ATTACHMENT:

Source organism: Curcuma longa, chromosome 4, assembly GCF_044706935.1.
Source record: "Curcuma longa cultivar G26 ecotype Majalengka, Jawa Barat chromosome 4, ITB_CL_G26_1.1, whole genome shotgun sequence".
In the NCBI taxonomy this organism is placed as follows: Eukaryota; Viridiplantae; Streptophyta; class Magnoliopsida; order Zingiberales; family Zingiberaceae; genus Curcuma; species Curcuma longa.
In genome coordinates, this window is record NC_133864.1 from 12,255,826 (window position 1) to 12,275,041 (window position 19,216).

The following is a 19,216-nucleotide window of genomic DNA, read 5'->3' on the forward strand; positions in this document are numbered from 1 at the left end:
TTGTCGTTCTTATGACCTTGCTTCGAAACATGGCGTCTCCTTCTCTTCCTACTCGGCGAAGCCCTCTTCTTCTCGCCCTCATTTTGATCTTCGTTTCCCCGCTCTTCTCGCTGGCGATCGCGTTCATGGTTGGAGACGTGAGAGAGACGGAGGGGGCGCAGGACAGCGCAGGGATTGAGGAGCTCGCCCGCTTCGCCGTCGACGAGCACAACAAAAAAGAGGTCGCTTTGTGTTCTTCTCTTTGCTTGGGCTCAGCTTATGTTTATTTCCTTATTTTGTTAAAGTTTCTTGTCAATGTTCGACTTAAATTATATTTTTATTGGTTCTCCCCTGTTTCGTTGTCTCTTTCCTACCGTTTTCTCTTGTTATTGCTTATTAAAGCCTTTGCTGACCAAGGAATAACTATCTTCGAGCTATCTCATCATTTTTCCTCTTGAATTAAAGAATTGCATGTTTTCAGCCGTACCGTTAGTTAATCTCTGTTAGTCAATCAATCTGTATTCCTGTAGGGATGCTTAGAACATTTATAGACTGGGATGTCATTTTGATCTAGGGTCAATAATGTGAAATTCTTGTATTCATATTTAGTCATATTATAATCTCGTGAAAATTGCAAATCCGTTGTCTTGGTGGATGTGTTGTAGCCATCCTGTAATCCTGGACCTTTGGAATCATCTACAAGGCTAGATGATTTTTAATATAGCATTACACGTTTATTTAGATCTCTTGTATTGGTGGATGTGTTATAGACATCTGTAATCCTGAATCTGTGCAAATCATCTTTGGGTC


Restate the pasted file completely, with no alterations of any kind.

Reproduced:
Source organism: Curcuma longa, chromosome 4, assembly GCF_044706935.1.
Source record: "Curcuma longa cultivar G26 ecotype Majalengka, Jawa Barat chromosome 4, ITB_CL_G26_1.1, whole genome shotgun sequence".
In the NCBI taxonomy this organism is placed as follows: Eukaryota; Viridiplantae; Streptophyta; class Magnoliopsida; order Zingiberales; family Zingiberaceae; genus Curcuma; species Curcuma longa.
In genome coordinates, this window is record NC_133864.1 from 12,255,826 (window position 1) to 12,275,041 (window position 19,216).

The following is a 19,216-nucleotide window of genomic DNA, read 5'->3' on the forward strand; positions in this document are numbered from 1 at the left end:
TTGTCGTTCTTATGACCTTGCTTCGAAACATGGCGTCTCCTTCTCTTCCTACTCGGCGAAGCCCTCTTCTTCTCGCCCTCATTTTGATCTTCGTTTCCCCGCTCTTCTCGCTGGCGATCGCGTTCATGGTTGGAGACGTGAGAGAGACGGAGGGGGCGCAGGACAGCGCAGGGATTGAGGAGCTCGCCCGCTTCGCCGTCGACGAGCACAACAAAAAAGAGGTCGCTTTGTGTTCTTCTCTTTGCTTGGGCTCAGCTTATGTTTATTTCCTTATTTTGTTAAAGTTTCTTGTCAATGTTCGACTTAAATTATATTTTTATTGGTTCTCCCCTGTTTCGTTGTCTCTTTCCTACCGTTTTCTCTTGTTATTGCTTATTAAAGCCTTTGCTGACCAAGGAATAACTATCTTCGAGCTATCTCATCATTTTTCCTCTTGAATTAAAGAATTGCATGTTTTCAGCCGTACCGTTAGTTAATCTCTGTTAGTCAATCAATCTGTATTCCTGTAGGGATGCTTAGAACATTTATAGACTGGGATGTCATTTTGATCTAGGGTCAATAATGTGAAATTCTTGTATTCATATTTAGTCATATTATAATCTCGTGAAAATTGCAAATCCGTTGTCTTGGTGGATGTGTTGTAGCCATCCTGTAATCCTGGACCTTTGGAATCATCTACAAGGCTAGATGATTTTTAATATAGCATTACACGTTTATTTAGATCTCTTGTATTGGTGGATGTGTTATAGACATCTGTAATCCTGAATCTGTGCAAATCATCTTTGGGTC